On October 14, 2021, HRPA’s Mara Berger, Associate Registrar, and Emily Sully, Policy Analyst, presented “Preventing Risks to the Public Before They Happen”, a session on risk-based regulation at the 2021 Canadian Network of Agencies of Regulation (CNAR) virtual conference.
And it was a huge success. Many people tuned into this impactful session that offered a lot of key insights and valuable tactics for attendees to take away.
In case you missed it, here are the main highlights from this presentation:
The practice of HR is not without its risks
The session kicked-off with some illustrations of the risks that workplaces, employers and employees are exposed to when HR professionals don’t live up to the highest standards of practice:
● Ruined careers (leading to a whole host of other issues)
● Physically unsafe workplaces
● Psychologically unsafe workplaces (toxic workplaces, harassment, bullying)
● Exploitative work practices
● Loss productivity
● Employees’ rights violated
● Violence in the workplace
Risk-based regulation can protect workers and workplaces
Probably the most illuminating part of the presentation: HRPA’s Risk-Based Regulation Backbone (as seen below).
During this part of the session, Mara and Emily explained what risk-based regulation looks like in action. Basically, HRPA conducts environmental scanning using our complaints data and reviewing hundreds of HR-related tribunal cases and media stories, other complaints and disciplinary data from regulatory bodies and relevant research articles and presentations. HRPA also goes out to our membership and employers and employees (using methods like surveys, interviews and focus groups) to understand what kind of risks workplaces, employers and employees potentially face when HR misconduct happens.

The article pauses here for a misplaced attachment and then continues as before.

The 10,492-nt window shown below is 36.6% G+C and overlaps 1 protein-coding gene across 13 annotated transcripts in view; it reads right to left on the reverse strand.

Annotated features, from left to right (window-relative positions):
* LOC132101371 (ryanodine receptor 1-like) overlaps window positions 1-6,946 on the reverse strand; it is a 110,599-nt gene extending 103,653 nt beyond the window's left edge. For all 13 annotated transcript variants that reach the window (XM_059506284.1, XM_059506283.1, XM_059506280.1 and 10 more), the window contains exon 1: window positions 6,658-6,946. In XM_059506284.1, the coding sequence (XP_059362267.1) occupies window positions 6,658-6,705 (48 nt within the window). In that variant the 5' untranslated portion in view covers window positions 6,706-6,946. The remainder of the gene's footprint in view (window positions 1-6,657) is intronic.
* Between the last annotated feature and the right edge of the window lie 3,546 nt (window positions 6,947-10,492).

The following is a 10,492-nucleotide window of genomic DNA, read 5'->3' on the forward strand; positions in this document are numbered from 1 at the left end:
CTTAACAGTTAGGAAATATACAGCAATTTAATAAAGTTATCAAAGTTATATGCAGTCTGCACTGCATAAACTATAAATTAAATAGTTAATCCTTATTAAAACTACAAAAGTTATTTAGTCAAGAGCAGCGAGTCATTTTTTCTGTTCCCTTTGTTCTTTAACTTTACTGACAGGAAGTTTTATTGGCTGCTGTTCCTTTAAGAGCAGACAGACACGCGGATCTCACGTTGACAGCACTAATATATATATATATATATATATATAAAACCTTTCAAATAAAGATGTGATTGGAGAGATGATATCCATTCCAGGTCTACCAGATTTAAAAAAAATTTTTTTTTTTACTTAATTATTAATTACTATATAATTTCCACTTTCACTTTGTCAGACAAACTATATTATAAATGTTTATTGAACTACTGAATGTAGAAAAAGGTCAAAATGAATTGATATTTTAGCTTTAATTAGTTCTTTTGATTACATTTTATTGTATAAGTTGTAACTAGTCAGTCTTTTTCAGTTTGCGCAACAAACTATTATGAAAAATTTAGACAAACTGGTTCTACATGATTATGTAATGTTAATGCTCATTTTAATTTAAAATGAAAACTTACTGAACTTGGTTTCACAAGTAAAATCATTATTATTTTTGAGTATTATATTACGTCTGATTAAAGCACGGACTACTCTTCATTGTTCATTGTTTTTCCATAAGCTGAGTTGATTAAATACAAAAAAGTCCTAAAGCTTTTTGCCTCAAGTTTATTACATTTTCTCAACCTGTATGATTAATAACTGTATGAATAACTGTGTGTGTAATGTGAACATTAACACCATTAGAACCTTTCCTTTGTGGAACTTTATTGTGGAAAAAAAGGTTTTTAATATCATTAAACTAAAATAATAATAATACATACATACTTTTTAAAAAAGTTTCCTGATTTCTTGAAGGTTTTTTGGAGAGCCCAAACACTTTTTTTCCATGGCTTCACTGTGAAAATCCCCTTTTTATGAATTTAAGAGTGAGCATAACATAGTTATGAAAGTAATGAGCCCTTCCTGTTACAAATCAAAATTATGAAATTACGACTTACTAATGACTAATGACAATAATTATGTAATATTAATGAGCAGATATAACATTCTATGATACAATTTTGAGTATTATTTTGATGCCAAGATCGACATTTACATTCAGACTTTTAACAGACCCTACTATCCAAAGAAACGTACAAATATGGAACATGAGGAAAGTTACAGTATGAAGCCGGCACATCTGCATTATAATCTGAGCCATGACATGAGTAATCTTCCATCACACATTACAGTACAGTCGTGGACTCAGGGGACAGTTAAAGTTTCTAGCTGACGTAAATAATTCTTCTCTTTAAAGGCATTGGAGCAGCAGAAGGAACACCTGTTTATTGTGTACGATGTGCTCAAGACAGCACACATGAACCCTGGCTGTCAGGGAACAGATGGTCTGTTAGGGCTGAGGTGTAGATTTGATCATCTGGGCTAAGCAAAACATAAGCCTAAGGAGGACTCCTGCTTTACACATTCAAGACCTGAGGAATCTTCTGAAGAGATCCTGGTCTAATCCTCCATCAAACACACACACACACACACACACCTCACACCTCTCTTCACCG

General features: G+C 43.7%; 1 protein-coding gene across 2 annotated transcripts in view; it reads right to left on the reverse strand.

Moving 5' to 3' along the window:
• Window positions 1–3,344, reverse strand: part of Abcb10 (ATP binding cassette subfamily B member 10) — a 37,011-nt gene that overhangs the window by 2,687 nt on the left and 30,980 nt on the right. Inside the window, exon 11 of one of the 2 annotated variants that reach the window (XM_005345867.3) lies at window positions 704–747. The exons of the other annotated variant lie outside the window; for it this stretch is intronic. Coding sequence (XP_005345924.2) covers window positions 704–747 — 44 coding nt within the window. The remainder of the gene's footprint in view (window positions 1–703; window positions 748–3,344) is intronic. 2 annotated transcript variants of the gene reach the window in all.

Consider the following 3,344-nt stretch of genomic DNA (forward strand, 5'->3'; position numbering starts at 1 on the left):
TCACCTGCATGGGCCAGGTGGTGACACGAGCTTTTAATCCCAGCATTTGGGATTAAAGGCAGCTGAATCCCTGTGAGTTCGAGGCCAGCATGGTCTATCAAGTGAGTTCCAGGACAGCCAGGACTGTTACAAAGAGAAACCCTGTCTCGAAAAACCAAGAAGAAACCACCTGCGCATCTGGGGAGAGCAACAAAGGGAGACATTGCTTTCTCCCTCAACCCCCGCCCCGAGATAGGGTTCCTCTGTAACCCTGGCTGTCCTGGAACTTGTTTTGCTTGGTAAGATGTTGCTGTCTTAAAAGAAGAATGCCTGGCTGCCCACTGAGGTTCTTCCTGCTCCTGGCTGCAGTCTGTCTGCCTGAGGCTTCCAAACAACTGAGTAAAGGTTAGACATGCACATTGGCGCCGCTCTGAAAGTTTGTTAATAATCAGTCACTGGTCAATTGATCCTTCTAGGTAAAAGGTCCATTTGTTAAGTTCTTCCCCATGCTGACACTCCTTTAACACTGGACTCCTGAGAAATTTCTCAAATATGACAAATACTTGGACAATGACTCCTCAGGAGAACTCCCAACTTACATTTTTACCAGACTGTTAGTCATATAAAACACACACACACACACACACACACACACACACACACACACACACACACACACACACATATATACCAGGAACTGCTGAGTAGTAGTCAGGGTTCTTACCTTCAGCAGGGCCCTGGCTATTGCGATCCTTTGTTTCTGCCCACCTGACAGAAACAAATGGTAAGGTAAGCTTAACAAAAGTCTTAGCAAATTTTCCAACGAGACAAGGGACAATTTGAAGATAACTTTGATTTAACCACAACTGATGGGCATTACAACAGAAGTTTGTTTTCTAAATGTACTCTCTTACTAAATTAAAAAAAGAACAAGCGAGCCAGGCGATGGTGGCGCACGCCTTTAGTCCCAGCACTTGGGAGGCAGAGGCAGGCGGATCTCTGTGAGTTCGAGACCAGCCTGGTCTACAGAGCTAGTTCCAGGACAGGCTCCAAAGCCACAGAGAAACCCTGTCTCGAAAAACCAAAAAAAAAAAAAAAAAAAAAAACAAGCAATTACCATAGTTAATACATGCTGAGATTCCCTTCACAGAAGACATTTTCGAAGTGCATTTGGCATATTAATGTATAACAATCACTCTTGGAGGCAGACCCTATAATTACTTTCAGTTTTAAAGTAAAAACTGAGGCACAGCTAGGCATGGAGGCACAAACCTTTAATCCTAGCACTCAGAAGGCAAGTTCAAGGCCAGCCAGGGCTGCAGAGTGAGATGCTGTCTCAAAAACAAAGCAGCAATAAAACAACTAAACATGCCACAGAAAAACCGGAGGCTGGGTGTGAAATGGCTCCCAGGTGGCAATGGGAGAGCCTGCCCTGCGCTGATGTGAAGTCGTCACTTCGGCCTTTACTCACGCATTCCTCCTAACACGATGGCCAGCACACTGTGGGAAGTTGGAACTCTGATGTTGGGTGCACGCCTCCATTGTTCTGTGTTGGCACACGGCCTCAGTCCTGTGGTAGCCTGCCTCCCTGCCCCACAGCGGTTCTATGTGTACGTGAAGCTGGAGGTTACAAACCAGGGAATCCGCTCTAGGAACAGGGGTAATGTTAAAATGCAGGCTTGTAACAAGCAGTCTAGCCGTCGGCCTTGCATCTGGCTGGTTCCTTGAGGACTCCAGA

We then develop measures to mitigate or prevent those risks through tailored interventions such as professional guidance documents, continuing education, training, and more.
Finally, we communicate this to our membership and the public, and then monitor the effectiveness of our regulatory responses in reducing these harms.
(Read to the end of the blog for more information on an upcoming webinar that explores the Risk-Based Regulation Backbone in detail.)
Well-run businesses are essential to a thriving society
HRPA experts, Mara and Emily, wrapped up the session by underscoring the necessity of risk-based regulation for workplaces and communities.
“People go to work every day expecting to be treated fairly, to learn and grow in a safe and productive work environment. But some employees are mistreated, rules and safety become diluted and leaders sometimes look the other way. This can have a huge impact on workers and communities,” says Emily.
“HRPA’s role, as the regulator of the HR profession, is to ensure the highest level of professionalism and capability with our registrants so they keep workers and workplaces safe, fair and effective,” adds Emily. “Risk-based regulation is one method that helps us to do that.”
To dive deeper into this topic, on November 24th, HRPA will be hosting “Protecting Workplaces, Employees, and Employers from Risks of Harm: HRPA’s Shift to Risk-Based Regulation.” During this webinar you’ll learn more about HRPA’s pivot to a risk-based regulation approach and how we’re partnering with our members and the public to ensure HR professionals do better so businesses and employees can be better.
Click here to register for “Protecting Workplaces, Employees, and Employers from Risks of Harm: HRPA’s Shift to Risk-Based Regulation” Webinar.
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